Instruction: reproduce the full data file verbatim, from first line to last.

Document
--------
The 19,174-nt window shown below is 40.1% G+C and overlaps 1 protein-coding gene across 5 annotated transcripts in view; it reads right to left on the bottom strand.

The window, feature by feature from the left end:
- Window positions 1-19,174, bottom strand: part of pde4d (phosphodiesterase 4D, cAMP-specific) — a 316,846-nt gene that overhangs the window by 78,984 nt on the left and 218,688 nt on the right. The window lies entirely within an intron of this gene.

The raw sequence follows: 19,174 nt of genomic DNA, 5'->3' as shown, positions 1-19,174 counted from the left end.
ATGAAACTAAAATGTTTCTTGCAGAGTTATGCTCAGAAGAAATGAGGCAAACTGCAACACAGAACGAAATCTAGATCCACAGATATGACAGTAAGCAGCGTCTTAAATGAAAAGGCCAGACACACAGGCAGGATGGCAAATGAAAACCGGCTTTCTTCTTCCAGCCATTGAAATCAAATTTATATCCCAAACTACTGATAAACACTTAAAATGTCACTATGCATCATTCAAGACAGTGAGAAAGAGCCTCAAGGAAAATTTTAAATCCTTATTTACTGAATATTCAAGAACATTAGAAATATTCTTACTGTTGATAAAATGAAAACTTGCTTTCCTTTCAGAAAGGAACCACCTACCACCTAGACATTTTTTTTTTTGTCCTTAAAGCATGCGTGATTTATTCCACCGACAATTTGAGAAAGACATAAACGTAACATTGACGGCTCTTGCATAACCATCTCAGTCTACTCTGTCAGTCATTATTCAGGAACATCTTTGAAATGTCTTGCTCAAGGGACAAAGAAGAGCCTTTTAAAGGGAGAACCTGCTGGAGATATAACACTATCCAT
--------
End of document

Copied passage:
The 19,174-nt window shown below is 40.1% G+C and overlaps 1 protein-coding gene across 5 annotated transcripts in view; it reads right to left on the bottom strand.

The window, feature by feature from the left end:
- Window positions 1-19,174, bottom strand: part of pde4d (phosphodiesterase 4D, cAMP-specific) — a 316,846-nt gene that overhangs the window by 78,984 nt on the left and 218,688 nt on the right. The window lies entirely within an intron of this gene.

The raw sequence follows: 19,174 nt of genomic DNA, 5'->3' as shown, positions 1-19,174 counted from the left end.
ATGAAACTAAAATGTTTCTTGCAGAGTTATGCTCAGAAGAAATGAGGCAAACTGCAACACAGAACGAAATCTAGATCCACAGATATGACAGTAAGCAGCGTCTTAAATGAAAAGGCCAGACACACAGGCAGGATGGCAAATGAAAACCGGCTTTCTTCTTCCAGCCATTGAAATCAAATTTATATCCCAAACTACTGATAAACACTTAAAATGTCACTATGCATCATTCAAGACAGTGAGAAAGAGCCTCAAGGAAAATTTTAAATCCTTATTTACTGAATATTCAAGAACATTAGAAATATTCTTACTGTTGATAAAATGAAAACTTGCTTTCCTTTCAGAAAGGAACCACCTACCACCTAGACATTTTTTTTTTTGTCCTTAAAGCATGCGTGATTTATTCCACCGACAATTTGAGAAAGACATAAACGTAACATTGACGGCTCTTGCATAACCATCTCAGTCTACTCTGTCAGTCATTATTCAGGAACATCTTTGAAATGTCTTGCTCAAGGGACAAAGAAGAGCCTTTTAAAGGGAGAACCTGCTGGAGATATAACACTATCCAT